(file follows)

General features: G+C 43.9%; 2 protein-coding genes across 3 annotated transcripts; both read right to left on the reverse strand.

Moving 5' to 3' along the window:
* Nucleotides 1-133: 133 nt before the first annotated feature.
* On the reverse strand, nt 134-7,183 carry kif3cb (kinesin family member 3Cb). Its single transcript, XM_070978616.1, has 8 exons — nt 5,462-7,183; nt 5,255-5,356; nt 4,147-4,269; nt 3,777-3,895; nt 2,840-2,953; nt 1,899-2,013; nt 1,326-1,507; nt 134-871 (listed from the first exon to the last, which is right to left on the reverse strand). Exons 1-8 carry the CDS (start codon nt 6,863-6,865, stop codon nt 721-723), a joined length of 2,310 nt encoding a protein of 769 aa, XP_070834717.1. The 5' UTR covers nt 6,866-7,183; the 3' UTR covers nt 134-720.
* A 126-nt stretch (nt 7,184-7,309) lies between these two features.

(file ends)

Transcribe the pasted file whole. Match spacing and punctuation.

General features: G+C 43.9%; 2 protein-coding genes across 3 annotated transcripts; both read right to left on the reverse strand.

Moving 5' to 3' along the window:
* Nucleotides 1-133: 133 nt before the first annotated feature.
* On the reverse strand, nt 134-7,183 carry kif3cb (kinesin family member 3Cb). Its single transcript, XM_070978616.1, has 8 exons — nt 5,462-7,183; nt 5,255-5,356; nt 4,147-4,269; nt 3,777-3,895; nt 2,840-2,953; nt 1,899-2,013; nt 1,326-1,507; nt 134-871 (listed from the first exon to the last, which is right to left on the reverse strand). Exons 1-8 carry the CDS (start codon nt 6,863-6,865, stop codon nt 721-723), a joined length of 2,310 nt encoding a protein of 769 aa, XP_070834717.1. The 5' UTR covers nt 6,866-7,183; the 3' UTR covers nt 134-720.
* A 126-nt stretch (nt 7,184-7,309) lies between these two features.